An effect profile of various preparations of insulin, or insulin analogues after subcutaneous injection. In insulin therapy, different insulin preparations are used. The most important and longest-used method of administration is injection More recently, a drug that can be inhaled has been tested and is now on the market.
Oral insulin has been ineffective, because the protein chains are degraded in the gastrointestinal tract of the body’s own enzymes before they can be effective, but there are developments that include changing insulin molecules into nanoparticles and then the undigested insulin is injected into the bloodstream.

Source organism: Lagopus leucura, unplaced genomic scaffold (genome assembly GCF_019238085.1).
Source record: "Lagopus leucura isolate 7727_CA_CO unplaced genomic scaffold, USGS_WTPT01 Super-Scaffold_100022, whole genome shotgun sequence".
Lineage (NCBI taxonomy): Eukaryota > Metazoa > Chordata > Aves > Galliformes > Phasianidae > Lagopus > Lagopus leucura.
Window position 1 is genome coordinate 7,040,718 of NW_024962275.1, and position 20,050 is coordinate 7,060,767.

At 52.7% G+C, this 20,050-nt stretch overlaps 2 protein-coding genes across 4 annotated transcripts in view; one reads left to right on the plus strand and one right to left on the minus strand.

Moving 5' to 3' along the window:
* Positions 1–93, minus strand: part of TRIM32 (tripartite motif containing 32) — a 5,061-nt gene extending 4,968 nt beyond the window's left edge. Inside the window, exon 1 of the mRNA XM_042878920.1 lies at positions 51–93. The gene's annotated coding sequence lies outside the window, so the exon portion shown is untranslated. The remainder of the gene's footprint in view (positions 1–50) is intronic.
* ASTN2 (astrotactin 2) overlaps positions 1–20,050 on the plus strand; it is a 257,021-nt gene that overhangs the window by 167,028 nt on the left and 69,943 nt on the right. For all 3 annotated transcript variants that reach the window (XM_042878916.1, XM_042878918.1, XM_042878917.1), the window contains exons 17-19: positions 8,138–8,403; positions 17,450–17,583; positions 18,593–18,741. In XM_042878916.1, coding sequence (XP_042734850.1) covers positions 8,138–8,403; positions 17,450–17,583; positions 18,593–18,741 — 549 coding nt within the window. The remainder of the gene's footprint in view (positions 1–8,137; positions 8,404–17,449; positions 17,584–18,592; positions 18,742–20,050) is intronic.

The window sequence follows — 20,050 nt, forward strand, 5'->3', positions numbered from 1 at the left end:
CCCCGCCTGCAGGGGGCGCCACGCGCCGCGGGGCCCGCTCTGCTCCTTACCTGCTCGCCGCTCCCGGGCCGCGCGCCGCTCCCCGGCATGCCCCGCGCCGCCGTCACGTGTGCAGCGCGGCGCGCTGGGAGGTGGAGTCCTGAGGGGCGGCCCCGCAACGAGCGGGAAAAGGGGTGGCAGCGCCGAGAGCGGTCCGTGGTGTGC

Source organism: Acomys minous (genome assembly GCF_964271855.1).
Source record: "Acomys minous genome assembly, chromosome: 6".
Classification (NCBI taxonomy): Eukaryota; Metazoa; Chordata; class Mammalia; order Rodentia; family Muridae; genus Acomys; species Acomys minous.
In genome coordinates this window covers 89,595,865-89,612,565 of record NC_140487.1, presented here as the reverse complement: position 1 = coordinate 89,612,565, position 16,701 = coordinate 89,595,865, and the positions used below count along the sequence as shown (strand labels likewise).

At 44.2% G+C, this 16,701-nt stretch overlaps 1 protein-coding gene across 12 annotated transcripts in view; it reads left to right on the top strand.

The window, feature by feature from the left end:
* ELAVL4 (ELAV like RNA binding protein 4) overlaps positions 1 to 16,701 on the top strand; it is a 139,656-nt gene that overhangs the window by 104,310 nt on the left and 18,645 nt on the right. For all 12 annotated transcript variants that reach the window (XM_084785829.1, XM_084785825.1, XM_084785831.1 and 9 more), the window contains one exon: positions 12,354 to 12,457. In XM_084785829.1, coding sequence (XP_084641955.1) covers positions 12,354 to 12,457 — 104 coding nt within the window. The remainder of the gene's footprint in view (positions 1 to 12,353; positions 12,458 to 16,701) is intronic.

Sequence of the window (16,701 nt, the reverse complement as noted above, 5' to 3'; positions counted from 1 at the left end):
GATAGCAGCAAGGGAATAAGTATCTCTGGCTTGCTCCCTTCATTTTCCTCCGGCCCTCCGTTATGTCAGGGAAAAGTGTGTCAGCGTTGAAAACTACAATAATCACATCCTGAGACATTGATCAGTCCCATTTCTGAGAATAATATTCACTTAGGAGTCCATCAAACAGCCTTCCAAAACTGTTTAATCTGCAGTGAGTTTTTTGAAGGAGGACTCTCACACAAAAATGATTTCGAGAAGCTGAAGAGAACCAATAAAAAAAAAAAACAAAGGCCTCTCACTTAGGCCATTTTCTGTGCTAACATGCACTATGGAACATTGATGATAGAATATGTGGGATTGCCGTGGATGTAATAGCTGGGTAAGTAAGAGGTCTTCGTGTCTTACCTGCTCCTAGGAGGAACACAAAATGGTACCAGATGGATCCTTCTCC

In the past there have been attempts to use insulin in the context of so-called insulin shock treatments for people with mental illnesses. This procedure is no longer practiced today, however.
Insulin is on the list of banned doping substances because it is abused in several areas. Since insulin counteracts the decreased glucose uptake of somatotropin in the muscle cells, it is often used to compensate for this unwanted side effect, see also anabolic. Other applications are to promote the filling of glycogen stores in endurance athletes and support the building of muscle mass.
In March 2008, the nurse Colin Norris in Newcastle was sentenced to a prison term of 30 years because he killed four of his patients by injecting them with high doses of insulin.